I want to be totally transparent with you. I would prefer for you to stay alive for selfish reasons. I am defining my reasons as selfish because:
- I don’t actually know you
- I am a fan of your music
- I have no idea what it is like to be you
Here’s what I do know:
I know that you have impacted my life in a positive way for the last 20 years through your music and performance.
I know that there are many female artists who I would define as personal heroes but that many of them (Ani Difranco, Liz Phair, Tori Amos, Aimee Mann, and Kate Bush) do not continue to release albums that resonate with me year after year. To avoid any ambiguity, every album you have released has songs on it that mean a great deal to me. Also, I am not trying to shit talk those ladies. They are all amazing too in their own ways. But, from my humble perspective, your discography has been more consistent.
I know that based off of what I can gather from watching interviews and the like, you are a complex person who has often been pigeonholed and maligned. Why do we as humans like to try to sort people into categories and then mock them if they fall into a category that is unknown, not understood and/or not recognized by society, and consequently react to them as if they are bad or dangerous? Why is being unique and/or fluid often a threat to society or religion or any organized group with rules and expectations?
Here’s what I think:
You are a bad ass, but I think you are also extremely shy and sensitive.
You speak your mind and you do bold things to get your point across. I love you for this.
You are physically and spiritually beautiful.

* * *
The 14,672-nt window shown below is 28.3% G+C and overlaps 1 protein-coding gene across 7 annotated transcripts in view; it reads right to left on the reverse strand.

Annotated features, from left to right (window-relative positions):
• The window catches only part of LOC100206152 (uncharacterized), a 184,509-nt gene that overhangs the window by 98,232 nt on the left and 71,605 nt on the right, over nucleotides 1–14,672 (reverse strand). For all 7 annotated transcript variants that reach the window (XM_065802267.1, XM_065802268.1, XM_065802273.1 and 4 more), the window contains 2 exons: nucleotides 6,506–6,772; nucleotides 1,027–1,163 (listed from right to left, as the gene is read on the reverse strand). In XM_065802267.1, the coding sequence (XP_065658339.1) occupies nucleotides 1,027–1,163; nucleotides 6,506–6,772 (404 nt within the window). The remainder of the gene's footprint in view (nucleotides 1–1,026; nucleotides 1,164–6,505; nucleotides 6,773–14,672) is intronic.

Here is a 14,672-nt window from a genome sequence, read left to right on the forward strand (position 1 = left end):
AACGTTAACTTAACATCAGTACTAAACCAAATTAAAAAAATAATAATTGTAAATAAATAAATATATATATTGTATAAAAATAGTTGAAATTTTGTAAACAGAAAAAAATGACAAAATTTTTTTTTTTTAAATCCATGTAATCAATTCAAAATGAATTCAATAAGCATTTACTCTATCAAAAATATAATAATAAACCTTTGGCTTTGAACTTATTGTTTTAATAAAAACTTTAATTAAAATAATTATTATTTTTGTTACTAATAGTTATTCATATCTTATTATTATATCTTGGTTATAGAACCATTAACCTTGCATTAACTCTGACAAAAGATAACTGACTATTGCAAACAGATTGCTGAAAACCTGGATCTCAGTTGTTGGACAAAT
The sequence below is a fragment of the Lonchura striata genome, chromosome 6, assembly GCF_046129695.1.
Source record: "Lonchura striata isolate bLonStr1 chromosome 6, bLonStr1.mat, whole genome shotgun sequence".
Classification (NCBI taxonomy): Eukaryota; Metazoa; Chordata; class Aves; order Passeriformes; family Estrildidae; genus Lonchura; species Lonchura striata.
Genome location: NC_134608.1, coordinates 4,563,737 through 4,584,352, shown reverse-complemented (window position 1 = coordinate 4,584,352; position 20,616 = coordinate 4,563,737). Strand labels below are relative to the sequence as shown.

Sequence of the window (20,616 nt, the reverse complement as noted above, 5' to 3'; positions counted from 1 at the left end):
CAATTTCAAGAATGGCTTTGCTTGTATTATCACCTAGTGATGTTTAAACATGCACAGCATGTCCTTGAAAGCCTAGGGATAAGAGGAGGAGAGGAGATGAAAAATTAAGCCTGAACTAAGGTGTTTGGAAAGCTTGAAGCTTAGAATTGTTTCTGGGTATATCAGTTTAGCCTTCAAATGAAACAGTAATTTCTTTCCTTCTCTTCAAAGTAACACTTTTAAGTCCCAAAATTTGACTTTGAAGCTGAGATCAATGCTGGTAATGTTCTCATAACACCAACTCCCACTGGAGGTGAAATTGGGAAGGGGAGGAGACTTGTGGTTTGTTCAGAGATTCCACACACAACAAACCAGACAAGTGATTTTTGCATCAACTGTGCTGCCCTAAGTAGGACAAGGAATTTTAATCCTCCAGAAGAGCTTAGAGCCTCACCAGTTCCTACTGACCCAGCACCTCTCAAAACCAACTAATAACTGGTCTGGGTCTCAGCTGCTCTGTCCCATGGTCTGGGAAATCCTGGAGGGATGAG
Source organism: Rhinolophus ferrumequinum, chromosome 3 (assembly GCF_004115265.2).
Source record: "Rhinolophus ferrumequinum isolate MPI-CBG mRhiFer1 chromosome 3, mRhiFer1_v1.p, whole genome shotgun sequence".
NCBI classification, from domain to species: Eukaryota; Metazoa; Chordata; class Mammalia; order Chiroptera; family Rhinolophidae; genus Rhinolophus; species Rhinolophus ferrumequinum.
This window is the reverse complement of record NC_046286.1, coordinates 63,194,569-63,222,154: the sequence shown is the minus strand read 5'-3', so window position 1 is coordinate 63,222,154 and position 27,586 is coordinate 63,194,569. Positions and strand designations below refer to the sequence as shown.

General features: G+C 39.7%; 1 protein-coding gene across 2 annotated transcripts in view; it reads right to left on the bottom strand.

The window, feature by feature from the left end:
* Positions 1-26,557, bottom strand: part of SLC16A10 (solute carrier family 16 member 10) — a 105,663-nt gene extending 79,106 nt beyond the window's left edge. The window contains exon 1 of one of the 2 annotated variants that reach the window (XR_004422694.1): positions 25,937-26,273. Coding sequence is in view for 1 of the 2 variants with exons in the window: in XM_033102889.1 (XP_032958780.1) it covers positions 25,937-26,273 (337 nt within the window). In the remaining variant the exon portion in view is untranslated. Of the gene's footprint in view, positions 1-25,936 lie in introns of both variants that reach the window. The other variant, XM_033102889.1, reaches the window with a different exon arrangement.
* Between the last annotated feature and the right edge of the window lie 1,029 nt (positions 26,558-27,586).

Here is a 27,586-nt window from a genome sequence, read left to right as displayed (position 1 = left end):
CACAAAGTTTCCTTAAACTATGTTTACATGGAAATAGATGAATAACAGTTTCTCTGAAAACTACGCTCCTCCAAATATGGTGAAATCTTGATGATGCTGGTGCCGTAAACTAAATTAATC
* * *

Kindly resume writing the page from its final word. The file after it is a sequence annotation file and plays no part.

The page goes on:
You defy convention, maybe sometimes on purpose and maybe sometimes just because you are doing your thing.
Your outfit, haircut, dancing and singing is inspirational on the “The Value of Ignorance.” During that time in your career/life were you able to appreciate your coolness? I hope so. If not, feel free to appreciate it now.
I am so sorry that you have experienced trauma in your life. So many people are victimized as children. So many people are victimized as adults. I would wonder if adding fame to the mix might make things additionally painful or difficult. How do you integrate the pain(s) of the past and keep moving forward into the future? How does trauma affect your outlook on the world? Over the past 20 years that I have listened to your music I can see that you’re trying. You experiment, express, evolve, break down, and keep moving forward. You are brave. You are an example to others. I hope that being called an example doesn’t feel like too much expectation. The same goes for brave.
I appreciate that you have continued to write and perform music throughout the ups and downs. Sometimes it is also okay to take a break. Has anyone directly told you that you could do that if you want to? Sometimes it is also okay to take a different path. Has anyone directly told you this as well? If you need to hear it I will say it to you. If you want to keep on keeping on in the world of music of course I (and a load of other people) will be thrilled. But, I want to tell you that you are of value regardless of where you focus your energies. If you need to focus your energies on resting and regrouping that is a valuable way to spend your time. Don’t let anyone convince you otherwise.
I hope this letter didn’t come across as too preachy or too cheerleaderesque. I don’t know you. I don’t know what it is like to be you and move through each and every day of your life. I can only tell you that I appreciate you. Your music has bettered my life. I’m glad you existed and I hope you will find a way to continue to exist.
Be safe (love you),
Thanks for writing and recording the following songs:
Jump In The River
Troy (recorded live in London)
This Is A Rebel Song